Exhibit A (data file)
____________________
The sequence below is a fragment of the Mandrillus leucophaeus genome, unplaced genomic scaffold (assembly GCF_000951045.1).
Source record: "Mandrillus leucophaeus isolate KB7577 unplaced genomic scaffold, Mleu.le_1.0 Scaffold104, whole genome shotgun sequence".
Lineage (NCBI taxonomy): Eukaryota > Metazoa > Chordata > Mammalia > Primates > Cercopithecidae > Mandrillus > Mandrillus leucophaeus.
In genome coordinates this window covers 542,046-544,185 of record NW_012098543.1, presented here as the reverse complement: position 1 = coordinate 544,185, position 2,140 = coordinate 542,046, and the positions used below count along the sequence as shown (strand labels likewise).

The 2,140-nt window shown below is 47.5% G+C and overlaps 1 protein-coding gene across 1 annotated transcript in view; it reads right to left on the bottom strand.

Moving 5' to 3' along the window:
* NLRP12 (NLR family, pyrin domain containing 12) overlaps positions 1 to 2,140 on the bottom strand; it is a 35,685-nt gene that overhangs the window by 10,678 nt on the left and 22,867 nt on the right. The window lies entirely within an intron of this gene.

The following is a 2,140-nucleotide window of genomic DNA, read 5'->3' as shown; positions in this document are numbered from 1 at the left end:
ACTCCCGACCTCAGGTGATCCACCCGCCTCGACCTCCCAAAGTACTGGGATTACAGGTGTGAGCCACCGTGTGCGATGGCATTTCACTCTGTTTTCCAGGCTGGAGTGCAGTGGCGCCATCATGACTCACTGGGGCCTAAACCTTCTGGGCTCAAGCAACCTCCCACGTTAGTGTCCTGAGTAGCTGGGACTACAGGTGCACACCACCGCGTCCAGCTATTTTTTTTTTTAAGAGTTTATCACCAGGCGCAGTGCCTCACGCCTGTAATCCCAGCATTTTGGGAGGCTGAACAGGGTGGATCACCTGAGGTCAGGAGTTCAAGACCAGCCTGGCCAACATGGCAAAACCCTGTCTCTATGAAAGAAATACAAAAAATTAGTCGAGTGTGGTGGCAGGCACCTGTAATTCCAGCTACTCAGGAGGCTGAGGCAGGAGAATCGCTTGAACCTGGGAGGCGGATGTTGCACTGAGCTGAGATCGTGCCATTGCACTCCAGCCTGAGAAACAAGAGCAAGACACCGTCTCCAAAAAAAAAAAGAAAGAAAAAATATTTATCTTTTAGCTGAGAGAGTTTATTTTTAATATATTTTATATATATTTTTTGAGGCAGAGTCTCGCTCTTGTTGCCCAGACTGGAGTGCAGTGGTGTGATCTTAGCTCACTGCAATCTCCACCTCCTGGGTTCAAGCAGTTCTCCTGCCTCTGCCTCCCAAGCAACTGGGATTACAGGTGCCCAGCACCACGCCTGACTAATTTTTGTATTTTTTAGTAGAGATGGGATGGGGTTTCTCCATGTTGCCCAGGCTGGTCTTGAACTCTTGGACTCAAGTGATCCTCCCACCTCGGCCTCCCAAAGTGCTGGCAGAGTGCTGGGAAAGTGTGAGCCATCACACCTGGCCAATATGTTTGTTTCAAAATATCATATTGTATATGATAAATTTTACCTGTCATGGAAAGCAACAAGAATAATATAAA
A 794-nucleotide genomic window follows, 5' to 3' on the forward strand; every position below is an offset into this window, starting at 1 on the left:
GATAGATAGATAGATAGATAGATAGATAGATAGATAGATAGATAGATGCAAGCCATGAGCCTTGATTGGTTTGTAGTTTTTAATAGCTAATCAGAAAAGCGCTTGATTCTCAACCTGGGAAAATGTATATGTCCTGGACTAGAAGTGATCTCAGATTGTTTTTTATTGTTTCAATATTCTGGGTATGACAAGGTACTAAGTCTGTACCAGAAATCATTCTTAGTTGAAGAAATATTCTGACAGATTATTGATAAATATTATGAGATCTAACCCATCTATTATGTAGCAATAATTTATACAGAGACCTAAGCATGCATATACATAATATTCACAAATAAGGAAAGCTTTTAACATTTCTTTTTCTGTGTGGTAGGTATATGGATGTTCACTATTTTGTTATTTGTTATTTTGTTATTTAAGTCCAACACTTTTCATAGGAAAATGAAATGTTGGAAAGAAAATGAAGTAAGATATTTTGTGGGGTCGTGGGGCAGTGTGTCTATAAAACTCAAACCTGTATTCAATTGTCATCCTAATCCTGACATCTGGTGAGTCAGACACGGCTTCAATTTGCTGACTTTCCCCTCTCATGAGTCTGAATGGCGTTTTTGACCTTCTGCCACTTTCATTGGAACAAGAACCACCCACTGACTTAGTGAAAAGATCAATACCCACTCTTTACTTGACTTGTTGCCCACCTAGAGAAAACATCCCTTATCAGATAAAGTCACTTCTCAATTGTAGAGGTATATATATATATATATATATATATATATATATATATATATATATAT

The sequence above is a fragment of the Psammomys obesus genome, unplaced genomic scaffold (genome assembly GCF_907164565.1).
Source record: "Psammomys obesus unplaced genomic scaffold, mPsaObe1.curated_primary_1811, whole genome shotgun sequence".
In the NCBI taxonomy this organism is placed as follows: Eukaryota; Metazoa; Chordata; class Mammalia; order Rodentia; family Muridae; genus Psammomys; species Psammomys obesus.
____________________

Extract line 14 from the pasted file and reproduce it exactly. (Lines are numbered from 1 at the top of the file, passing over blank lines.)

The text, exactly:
In the NCBI taxonomy this organism is placed as follows: Eukaryota; Metazoa; Chordata; class Mammalia; order Rodentia; family Muridae; genus Psammomys; species Psammomys obesus.